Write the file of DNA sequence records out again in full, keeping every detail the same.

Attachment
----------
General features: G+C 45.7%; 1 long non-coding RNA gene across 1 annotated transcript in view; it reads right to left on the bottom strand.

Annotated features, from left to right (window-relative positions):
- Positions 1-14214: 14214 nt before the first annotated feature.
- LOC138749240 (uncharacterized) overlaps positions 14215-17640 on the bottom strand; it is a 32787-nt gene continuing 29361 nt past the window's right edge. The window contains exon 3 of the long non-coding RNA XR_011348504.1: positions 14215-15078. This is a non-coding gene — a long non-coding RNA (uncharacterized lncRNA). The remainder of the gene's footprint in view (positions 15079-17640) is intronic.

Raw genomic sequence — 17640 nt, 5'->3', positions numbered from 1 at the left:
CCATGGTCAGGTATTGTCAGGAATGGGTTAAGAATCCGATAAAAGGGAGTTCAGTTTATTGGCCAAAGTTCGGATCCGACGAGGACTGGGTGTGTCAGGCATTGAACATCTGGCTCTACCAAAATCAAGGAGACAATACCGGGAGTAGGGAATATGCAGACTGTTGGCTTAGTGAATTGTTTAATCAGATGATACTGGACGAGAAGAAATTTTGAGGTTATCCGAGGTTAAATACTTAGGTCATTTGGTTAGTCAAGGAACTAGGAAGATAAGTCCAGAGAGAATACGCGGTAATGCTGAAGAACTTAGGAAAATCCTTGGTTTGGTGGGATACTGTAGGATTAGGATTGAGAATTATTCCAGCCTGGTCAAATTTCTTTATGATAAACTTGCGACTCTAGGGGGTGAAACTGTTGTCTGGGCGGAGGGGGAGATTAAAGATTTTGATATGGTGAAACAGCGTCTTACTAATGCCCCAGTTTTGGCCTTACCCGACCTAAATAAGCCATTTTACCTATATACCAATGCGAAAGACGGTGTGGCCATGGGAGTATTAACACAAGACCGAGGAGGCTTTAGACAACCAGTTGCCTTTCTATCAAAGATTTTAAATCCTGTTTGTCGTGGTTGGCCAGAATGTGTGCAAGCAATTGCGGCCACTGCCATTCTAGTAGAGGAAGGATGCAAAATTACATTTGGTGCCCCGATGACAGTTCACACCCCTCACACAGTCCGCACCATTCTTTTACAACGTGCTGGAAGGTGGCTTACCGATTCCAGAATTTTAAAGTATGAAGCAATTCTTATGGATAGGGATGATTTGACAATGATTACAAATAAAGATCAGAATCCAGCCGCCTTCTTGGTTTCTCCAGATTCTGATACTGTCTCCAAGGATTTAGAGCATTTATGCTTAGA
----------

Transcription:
General features: G+C 45.7%; 1 long non-coding RNA gene across 1 annotated transcript in view; it reads right to left on the bottom strand.

Annotated features, from left to right (window-relative positions):
- Positions 1-14214: 14214 nt before the first annotated feature.
- LOC138749240 (uncharacterized) overlaps positions 14215-17640 on the bottom strand; it is a 32787-nt gene continuing 29361 nt past the window's right edge. The window contains exon 3 of the long non-coding RNA XR_011348504.1: positions 14215-15078. This is a non-coding gene — a long non-coding RNA (uncharacterized lncRNA). The remainder of the gene's footprint in view (positions 15079-17640) is intronic.

Raw genomic sequence — 17640 nt, 5'->3', positions numbered from 1 at the left:
CCATGGTCAGGTATTGTCAGGAATGGGTTAAGAATCCGATAAAAGGGAGTTCAGTTTATTGGCCAAAGTTCGGATCCGACGAGGACTGGGTGTGTCAGGCATTGAACATCTGGCTCTACCAAAATCAAGGAGACAATACCGGGAGTAGGGAATATGCAGACTGTTGGCTTAGTGAATTGTTTAATCAGATGATACTGGACGAGAAGAAATTTTGAGGTTATCCGAGGTTAAATACTTAGGTCATTTGGTTAGTCAAGGAACTAGGAAGATAAGTCCAGAGAGAATACGCGGTAATGCTGAAGAACTTAGGAAAATCCTTGGTTTGGTGGGATACTGTAGGATTAGGATTGAGAATTATTCCAGCCTGGTCAAATTTCTTTATGATAAACTTGCGACTCTAGGGGGTGAAACTGTTGTCTGGGCGGAGGGGGAGATTAAAGATTTTGATATGGTGAAACAGCGTCTTACTAATGCCCCAGTTTTGGCCTTACCCGACCTAAATAAGCCATTTTACCTATATACCAATGCGAAAGACGGTGTGGCCATGGGAGTATTAACACAAGACCGAGGAGGCTTTAGACAACCAGTTGCCTTTCTATCAAAGATTTTAAATCCTGTTTGTCGTGGTTGGCCAGAATGTGTGCAAGCAATTGCGGCCACTGCCATTCTAGTAGAGGAAGGATGCAAAATTACATTTGGTGCCCCGATGACAGTTCACACCCCTCACACAGTCCGCACCATTCTTTTACAACGTGCTGGAAGGTGGCTTACCGATTCCAGAATTTTAAAGTATGAAGCAATTCTTATGGATAGGGATGATTTGACAATGATTACAAATAAAGATCAGAATCCAGCCGCCTTCTTGGTTTCTCCAGATTCTGATACTGTCTCCAAGGATTTAGAGCATTTATGCTTAGA